Many years ago, a man by the name George Orwell wrote a book about animals that lived in a farm. He called his book Animal Farm. The first time I read this book I was quite young. I found myself asking why these animals were behaving just like human beings. A little later I came to understand that the book was in fact describing how human beings actually behave towards each other.
At this point in my life I do know something about human behaviour as well as that of the various species of animals. For some reason I have found myself getting increasingly inquisitive about the differences between human beings and the animal world. This kind of thinking is perhaps precipitated by events we see around us each day. Take, for instance, what is happening in Baringo. Human beings are killing each other every other day.
Every day we are told stories of how people in public offices plunder resources that are meant for the use and good of all. We have even heard about people who have been killed because they stood in the way of others who intended to steal. Have we also not been told about fellow Kenyans who trade in dangerous drugs knowing very well that such drugs will destroy other people and particularly the youth of this country?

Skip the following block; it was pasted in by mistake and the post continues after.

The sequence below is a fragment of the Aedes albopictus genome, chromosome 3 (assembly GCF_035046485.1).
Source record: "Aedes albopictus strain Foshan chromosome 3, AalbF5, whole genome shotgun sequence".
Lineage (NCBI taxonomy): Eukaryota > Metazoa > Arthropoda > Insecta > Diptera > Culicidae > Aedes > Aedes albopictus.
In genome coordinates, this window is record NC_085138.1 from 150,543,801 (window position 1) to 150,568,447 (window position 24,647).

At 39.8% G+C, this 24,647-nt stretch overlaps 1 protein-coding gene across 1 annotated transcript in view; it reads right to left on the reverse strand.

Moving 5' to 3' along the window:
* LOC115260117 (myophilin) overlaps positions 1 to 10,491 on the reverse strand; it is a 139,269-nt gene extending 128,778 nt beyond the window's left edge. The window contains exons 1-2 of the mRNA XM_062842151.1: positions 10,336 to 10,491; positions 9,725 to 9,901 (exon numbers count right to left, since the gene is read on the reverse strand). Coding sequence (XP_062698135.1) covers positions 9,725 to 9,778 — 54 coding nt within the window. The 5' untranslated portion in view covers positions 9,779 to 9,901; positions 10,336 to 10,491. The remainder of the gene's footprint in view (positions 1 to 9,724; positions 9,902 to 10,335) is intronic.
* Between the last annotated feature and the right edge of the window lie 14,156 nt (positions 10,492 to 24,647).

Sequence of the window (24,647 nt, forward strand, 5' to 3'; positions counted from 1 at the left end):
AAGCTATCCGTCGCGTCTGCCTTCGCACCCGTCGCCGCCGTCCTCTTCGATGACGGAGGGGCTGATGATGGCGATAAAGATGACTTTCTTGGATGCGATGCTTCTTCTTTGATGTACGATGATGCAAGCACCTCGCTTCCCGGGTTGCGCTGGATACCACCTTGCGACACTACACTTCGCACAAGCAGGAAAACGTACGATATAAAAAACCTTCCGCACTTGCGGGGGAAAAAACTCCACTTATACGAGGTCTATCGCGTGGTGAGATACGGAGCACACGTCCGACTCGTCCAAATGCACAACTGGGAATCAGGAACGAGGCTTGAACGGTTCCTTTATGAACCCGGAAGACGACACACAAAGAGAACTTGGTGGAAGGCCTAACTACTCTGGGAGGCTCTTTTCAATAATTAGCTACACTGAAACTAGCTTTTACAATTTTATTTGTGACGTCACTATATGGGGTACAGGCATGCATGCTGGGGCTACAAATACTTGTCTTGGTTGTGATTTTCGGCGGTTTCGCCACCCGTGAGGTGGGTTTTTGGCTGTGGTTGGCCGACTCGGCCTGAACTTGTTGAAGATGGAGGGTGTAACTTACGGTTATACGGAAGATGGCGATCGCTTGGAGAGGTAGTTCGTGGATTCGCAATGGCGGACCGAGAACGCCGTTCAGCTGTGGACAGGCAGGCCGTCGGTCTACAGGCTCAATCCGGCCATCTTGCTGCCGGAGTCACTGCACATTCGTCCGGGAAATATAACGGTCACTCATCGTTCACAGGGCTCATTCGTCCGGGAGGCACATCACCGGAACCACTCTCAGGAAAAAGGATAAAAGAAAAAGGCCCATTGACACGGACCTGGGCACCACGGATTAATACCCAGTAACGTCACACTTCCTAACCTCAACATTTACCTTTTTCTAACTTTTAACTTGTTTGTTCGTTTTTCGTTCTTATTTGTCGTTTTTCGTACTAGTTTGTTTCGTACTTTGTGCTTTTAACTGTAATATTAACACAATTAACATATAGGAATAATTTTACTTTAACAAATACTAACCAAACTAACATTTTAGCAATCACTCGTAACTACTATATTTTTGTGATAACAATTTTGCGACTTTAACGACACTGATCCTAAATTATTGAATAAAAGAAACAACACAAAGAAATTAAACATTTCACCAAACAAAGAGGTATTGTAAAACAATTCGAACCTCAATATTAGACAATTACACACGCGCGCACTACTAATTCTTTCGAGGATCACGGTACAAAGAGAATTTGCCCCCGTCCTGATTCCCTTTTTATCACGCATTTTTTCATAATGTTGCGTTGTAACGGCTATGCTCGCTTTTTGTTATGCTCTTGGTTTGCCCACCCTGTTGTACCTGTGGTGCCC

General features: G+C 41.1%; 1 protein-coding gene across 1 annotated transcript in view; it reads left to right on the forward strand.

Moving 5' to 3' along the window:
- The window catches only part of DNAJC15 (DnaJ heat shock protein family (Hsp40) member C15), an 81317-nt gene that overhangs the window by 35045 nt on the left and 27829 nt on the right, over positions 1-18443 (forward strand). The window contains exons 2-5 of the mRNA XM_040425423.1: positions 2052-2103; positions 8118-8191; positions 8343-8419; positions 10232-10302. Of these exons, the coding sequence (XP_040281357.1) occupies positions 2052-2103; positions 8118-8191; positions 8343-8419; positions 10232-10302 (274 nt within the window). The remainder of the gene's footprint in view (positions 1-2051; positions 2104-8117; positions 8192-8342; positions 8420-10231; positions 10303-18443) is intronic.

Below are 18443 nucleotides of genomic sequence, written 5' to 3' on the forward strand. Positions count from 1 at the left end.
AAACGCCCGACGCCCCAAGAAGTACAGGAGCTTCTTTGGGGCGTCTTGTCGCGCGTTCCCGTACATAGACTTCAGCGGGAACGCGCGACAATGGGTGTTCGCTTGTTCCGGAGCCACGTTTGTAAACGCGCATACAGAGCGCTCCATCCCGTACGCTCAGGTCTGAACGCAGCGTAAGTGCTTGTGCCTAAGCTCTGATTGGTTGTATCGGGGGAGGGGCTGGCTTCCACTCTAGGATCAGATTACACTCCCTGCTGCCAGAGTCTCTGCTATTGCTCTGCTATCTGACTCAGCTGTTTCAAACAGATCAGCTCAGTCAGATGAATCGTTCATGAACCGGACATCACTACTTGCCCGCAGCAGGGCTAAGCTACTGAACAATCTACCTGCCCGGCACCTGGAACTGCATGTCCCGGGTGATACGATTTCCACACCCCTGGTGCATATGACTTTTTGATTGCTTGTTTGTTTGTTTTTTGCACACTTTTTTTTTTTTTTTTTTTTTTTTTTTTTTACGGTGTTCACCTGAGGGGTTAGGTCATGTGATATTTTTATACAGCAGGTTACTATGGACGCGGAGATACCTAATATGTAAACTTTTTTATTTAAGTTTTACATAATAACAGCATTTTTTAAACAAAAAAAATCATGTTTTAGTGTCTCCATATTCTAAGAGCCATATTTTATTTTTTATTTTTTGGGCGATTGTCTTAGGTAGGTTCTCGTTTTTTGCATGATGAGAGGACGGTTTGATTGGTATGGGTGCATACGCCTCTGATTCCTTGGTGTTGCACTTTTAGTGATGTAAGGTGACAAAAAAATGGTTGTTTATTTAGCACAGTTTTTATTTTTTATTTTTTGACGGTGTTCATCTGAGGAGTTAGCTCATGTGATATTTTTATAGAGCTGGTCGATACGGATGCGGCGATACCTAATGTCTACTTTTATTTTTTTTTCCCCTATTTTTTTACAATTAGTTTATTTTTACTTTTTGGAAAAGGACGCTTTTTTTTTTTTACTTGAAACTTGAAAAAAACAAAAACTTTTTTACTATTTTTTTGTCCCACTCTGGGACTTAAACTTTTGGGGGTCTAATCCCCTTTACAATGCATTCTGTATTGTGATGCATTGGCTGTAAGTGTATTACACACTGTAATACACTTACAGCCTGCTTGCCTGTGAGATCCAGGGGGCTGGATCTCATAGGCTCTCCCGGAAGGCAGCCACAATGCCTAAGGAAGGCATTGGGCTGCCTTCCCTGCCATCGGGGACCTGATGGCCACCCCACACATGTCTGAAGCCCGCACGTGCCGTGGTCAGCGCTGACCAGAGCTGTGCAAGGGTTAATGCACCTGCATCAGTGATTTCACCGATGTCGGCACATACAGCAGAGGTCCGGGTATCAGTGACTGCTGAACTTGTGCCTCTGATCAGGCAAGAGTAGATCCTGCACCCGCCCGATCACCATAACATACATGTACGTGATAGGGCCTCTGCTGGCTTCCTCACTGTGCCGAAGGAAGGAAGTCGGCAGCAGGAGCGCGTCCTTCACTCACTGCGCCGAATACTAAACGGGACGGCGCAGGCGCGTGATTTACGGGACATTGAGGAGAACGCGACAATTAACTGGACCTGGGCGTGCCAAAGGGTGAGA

Such people are among us and we hear that some of them even attempt to get into leadership positions and sometimes succeed. Would animals sell drugs to each other? Unlike us human beings animals would never plan to destroy their fellow animals unless in self-defense or in search of food. While we humans destroy and abuse nature, animals blend well and live harmoniously with nature.
Look at what we Kenyans have done to our forests. We cut down trees and most times do not bother to plant others. We were, of course, warned by the late Prof Wangare Maathai but did we listen? The best we could do was to punish her for it. While we were at it, the world out there recognised her efforts and fêted her. What have been the effects of our carelessness in dealing with nature? From what we have seen recently, global warming and climate change are not a hoax. Orwell’s animal farm came to mind the other day when the president gave the State of the Nation address in Parliament. The honourable members were excited most of the time during the address. When that part about the reduction of salaries for elected officials came, they were not so excited.
Dominic Wamugunda is dean of students, University of Nairobi.